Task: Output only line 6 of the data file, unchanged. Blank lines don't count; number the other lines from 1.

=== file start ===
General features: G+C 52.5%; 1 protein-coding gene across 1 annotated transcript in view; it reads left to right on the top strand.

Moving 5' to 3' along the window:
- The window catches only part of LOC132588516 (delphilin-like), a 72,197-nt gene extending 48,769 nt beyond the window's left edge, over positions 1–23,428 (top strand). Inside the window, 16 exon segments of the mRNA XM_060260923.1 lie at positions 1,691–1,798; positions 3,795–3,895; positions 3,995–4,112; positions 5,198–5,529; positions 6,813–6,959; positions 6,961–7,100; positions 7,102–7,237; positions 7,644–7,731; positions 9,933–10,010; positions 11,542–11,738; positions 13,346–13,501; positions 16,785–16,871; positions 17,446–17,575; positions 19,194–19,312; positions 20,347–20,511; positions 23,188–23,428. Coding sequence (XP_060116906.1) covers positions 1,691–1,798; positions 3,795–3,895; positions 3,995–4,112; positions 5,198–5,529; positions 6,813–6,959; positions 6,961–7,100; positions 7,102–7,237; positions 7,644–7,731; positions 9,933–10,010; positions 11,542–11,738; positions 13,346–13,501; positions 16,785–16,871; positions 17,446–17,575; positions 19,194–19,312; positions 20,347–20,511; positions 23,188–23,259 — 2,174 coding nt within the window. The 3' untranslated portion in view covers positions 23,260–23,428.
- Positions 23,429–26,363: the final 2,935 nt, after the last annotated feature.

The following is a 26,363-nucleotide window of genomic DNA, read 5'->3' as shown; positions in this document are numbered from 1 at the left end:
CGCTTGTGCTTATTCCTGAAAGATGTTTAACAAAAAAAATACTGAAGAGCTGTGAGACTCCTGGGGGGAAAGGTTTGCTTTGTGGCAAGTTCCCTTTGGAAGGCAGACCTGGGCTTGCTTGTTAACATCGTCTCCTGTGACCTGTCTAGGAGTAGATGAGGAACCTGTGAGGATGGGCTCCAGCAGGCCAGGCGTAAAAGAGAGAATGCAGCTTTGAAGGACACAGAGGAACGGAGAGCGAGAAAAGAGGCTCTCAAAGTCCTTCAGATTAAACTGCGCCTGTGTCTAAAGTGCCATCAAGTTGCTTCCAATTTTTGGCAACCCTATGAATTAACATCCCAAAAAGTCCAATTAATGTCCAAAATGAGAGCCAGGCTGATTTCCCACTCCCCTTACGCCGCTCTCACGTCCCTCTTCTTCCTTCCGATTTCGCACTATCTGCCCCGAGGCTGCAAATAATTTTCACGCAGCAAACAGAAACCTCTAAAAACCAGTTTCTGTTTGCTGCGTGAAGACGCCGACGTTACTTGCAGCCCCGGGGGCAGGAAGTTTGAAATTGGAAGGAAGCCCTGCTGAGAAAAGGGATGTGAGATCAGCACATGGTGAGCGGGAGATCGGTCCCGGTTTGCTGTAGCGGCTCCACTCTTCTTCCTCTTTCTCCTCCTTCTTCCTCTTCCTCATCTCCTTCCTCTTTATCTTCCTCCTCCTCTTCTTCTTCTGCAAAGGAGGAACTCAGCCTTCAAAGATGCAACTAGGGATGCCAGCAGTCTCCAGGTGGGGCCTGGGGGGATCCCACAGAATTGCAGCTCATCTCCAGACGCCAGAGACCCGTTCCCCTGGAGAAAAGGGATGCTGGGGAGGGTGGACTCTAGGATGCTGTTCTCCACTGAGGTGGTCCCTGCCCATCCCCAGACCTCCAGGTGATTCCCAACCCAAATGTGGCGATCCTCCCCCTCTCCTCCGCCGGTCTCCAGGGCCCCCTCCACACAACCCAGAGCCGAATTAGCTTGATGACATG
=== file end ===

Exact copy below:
CGCTTGTGCTTATTCCTGAAAGATGTTTAACAAAAAAAATACTGAAGAGCTGTGAGACTCCTGGGGGGAAAGGTTTGCTTTGTGGCAAGTTCCCTTTGGAAGGCAGACCTGGGCTTGCTTGTTAACATCGTCTCCTGTGACCTGTCTAGGAGTAGATGAGGAACCTGTGAGGATGGGCTCCAGCAGGCCAGGCGTAAAAGAGAGAATGCAGCTTTGAAGGACACAGAGGAACGGAGAGCGAGAAAAGAGGCTCTCAAAGTCCTTCAGATTAAACTGCGCCTGTGTCTAAAGTGCCATCAAGTTGCTTCCAATTTTTGGCAACCCTATGAATTAACATCCCAAAAAGTCCAATTAATGTCCAAAATGAGAGCCAGGCTGATTTCCCACTCCCCTTACGCCGCTCTCACGTCCCTCTTCTTCCTTCCGATTTCGCACTATCTGCCCCGAGGCTGCAAATAATTTTCACGCAGCAAACAGAAACCTCTAAAAACCAGTTTCTGTTTGCTGCGTGAAGACGCCGACGTTACTTGCAGCCCCGGGGGCAGGAAGTTTGAAATTGGAAGGAAGCCCTGCTGAGAAAAGGGATGTGAGATCAGCACATGGTGAGCGGGAGATCGGTCCCGGTTTGCTGTAGCGGCTCCACTCTTCTTCCTCTTTCTCCTCCTTCTTCCTCTTCCTCATCTCCTTCCTCTTTATCTTCCTCCTCCTCTTCTTCTTCTGCAAAGGAGGAACTCAGCCTTCAAAGATGCAACTAGGGATGCCAGCAGTCTCCAGGTGGGGCCTGGGGGGATCCCACAGAATTGCAGCTCATCTCCAGACGCCAGAGACCCGTTCCCCTGGAGAAAAGGGATGCTGGGGAGGGTGGACTCTAGGATGCTGTTCTCCACTGAGGTGGTCCCTGCCCATCCCCAGACCTCCAGGTGATTCCCAACCCAAATGTGGCGATCCTCCCCCTCTCCTCCGCCGGTCTCCAGGGCCCCCTCCACACAACCCAGAGCCGAATTAGCTTGATGACATG